It was off back to Lam Erin’s Cherishville for my first blog on places to explore in 2023. A locale that changes with the seasons, this Full region was, at the time I dropped in, dressed for winter, although things started to change as this article was being finished (the Christmas village mentioned below poofed, for example), so things may well have changed some more by the time you read this!
As a photographer, Lam has an eye for detail and this is often reflected in his region designs, something which is very much the case here – albeit at a potential cost for some visitors, as the region is very heavily loaded with mesh and – particularly – animated mesh snow; something which prompted me to spend a few minutes de-rendering in order to give my FPS a boost whilst physically exploring the region on foot, rather than camming.
Unlike other changes in iteration, the winter 2023 version of Cherishville actually reflects the autumn 2022 version, which I wrote about in October 2022; the overall design remains largely unchanged, except for the seasonal details replacing the more autumnal – trees denuded of leaves but hung with lanterns, the gently lapping waters of the inlet now frozen and a thick blanket of snow replacing the grass and leaves on the ground – and the likes of snowmen, polar bears and (inevitably), penguins and giant Christmas toy soldiers replacing the horses and cattle.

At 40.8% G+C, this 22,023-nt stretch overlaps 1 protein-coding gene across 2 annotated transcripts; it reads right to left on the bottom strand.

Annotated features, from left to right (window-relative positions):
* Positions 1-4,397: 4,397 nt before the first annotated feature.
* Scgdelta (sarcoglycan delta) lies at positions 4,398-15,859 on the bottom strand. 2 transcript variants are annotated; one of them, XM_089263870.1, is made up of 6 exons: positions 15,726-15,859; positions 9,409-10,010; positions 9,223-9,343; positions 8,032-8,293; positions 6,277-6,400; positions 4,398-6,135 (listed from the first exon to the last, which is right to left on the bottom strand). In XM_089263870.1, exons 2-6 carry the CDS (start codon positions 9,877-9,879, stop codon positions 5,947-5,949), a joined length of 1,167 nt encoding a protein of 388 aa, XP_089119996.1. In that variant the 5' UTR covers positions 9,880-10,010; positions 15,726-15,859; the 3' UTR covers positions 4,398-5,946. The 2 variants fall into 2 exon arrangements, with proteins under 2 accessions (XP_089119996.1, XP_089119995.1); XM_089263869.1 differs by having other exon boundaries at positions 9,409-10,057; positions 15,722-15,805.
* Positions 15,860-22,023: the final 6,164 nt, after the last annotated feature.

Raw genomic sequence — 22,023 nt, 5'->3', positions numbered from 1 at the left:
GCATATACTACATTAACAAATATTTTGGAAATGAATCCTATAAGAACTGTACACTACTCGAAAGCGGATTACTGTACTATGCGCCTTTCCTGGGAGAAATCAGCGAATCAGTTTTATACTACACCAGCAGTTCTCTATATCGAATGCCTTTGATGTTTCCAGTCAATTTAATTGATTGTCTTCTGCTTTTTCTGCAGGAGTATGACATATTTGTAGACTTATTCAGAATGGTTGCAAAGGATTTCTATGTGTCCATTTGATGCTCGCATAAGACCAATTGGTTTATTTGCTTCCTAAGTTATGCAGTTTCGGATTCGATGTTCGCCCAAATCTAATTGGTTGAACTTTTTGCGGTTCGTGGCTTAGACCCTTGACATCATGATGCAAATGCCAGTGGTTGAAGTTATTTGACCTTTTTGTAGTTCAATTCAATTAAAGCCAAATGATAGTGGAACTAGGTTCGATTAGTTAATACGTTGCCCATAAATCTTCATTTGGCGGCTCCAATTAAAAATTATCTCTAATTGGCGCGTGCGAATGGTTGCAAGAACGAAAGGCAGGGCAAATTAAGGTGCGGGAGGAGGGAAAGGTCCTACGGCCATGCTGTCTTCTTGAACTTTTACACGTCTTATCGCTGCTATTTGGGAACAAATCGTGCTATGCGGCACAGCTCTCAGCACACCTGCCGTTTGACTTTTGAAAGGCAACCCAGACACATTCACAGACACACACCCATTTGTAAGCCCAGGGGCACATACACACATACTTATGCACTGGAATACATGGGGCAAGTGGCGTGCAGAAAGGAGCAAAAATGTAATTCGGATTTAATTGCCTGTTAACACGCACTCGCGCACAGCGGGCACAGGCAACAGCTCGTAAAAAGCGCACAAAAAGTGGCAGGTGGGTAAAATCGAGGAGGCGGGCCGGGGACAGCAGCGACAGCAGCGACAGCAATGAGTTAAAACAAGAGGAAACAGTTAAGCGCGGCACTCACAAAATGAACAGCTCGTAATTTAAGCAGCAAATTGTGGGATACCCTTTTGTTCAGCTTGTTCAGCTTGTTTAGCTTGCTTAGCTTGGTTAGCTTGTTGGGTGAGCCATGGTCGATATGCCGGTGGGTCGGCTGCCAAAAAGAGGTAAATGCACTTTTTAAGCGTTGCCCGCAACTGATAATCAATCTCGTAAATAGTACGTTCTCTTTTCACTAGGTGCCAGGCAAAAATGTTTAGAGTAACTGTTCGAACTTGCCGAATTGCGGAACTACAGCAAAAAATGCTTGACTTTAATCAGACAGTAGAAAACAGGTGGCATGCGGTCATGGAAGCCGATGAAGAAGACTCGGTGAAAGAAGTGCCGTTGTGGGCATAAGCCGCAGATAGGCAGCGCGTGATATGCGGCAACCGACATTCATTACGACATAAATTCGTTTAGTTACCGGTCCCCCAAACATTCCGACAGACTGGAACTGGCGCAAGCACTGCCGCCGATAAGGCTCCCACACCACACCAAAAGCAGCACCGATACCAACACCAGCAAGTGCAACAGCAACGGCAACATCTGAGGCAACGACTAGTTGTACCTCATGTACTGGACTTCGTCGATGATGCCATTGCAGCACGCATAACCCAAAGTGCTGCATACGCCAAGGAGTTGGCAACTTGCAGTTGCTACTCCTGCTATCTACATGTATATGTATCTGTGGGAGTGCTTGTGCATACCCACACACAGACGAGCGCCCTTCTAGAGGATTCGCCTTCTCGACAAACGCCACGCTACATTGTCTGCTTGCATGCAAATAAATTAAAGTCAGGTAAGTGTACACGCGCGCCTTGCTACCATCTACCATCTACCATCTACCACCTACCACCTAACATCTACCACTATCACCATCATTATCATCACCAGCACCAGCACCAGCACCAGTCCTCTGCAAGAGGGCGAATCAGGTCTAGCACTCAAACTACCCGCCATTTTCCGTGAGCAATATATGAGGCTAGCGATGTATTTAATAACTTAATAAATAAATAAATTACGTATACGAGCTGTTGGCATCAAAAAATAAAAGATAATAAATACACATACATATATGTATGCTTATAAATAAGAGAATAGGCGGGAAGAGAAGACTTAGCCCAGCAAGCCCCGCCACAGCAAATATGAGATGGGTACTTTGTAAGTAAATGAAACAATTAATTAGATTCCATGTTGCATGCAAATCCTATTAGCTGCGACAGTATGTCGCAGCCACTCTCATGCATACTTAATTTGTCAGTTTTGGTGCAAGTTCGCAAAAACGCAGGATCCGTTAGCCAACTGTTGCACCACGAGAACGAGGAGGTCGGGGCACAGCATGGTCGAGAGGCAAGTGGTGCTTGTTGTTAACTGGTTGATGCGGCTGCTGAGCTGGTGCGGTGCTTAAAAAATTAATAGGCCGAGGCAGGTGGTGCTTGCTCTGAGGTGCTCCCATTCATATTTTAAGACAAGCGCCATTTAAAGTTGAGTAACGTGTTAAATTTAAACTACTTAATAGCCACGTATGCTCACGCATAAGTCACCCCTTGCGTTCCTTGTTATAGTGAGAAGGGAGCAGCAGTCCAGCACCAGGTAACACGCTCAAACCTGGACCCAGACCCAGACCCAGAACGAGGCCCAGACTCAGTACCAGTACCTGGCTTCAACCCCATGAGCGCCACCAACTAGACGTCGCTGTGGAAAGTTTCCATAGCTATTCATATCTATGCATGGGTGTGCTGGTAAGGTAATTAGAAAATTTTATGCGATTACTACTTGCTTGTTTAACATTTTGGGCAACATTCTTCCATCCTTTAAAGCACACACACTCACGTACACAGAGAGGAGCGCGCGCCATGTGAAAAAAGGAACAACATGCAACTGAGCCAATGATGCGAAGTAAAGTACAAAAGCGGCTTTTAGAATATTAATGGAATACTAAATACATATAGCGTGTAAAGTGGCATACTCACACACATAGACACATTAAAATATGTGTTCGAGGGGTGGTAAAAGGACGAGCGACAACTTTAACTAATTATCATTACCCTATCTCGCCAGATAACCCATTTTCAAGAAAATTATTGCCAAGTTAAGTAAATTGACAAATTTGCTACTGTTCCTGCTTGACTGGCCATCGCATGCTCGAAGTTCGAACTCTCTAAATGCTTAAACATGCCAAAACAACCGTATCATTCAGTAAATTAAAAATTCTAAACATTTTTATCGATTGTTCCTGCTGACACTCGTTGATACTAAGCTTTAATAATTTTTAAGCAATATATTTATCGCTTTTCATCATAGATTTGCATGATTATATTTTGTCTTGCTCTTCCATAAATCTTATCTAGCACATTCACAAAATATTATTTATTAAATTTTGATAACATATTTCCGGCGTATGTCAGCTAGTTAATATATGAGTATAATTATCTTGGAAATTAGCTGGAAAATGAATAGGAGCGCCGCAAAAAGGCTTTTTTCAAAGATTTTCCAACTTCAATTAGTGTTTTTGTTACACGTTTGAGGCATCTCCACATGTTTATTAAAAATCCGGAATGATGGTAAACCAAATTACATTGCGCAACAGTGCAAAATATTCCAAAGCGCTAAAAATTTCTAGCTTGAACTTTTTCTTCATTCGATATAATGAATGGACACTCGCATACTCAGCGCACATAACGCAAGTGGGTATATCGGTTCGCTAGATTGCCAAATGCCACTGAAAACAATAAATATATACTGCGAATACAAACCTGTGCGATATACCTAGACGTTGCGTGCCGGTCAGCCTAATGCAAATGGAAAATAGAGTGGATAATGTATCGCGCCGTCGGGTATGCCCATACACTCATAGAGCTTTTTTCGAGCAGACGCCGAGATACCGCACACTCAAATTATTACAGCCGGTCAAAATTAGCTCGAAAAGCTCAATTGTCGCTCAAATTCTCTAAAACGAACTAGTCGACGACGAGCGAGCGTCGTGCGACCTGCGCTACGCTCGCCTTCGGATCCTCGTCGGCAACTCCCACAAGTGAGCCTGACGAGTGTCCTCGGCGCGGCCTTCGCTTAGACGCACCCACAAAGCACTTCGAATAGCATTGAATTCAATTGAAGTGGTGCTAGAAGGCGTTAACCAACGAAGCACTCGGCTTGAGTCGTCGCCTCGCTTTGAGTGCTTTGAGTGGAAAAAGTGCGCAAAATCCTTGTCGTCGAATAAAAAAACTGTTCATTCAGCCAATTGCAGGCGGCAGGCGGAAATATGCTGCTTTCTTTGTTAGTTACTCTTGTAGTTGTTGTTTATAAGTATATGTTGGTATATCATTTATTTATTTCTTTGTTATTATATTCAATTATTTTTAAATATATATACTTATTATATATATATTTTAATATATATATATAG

The fact that Lam has retained the look and feel of the Autumnal 2022 version of Cherishville allows us to witness a very realistic changing of the seasons in a familiar landscape (and indeed, as I missed it, the overall design might hark back as far as summer 2022). Perhaps the most identifiable changes between the autumn and winter settings was the presence of a little Christmas Village tucked into the north-east corner of the region and watched over by the aforementioned giant toy soldiers.
The best way to appreciate the new design is to follow the snowy road as it loops and winds around the region, offering views by turn of the main hamlet, the Christmas village and the frozen inlet where, for reasons best known to himself, Santa has opted to go … skiing.
The road also passes by the other major change from the autumn design, located down in the south-west corner, where a large barn appears to be a place where fir trees were being sold for home decorating through the season (and to which the trucks carrying fir trees might be related). A little hot drinks stall sits alongside the barn and, just beyond it a skating rink with one of those little errors of detail Lam tends to include in his builds: a floating floating serenely a couple of metres above the rink!
With the inlet and the roadside hamlet above it, and the train line and station to the north, there are plenty of opportunities of photography which can be used to contrast the winter design with that of autumn for those who previously visited the latter and wish to make a re-visit.
For my part, however, given I’ve previously described the setting at some length just a few months ago, I’ll shut up here, and instead finished with a couple more images and the suggestion that whether or not you dropped into Cherishville during the autumn, now might be a good time to hop over and catch it in its winter dressing before more changes!
- Cherishvile Winter (Photos, rated Moderate)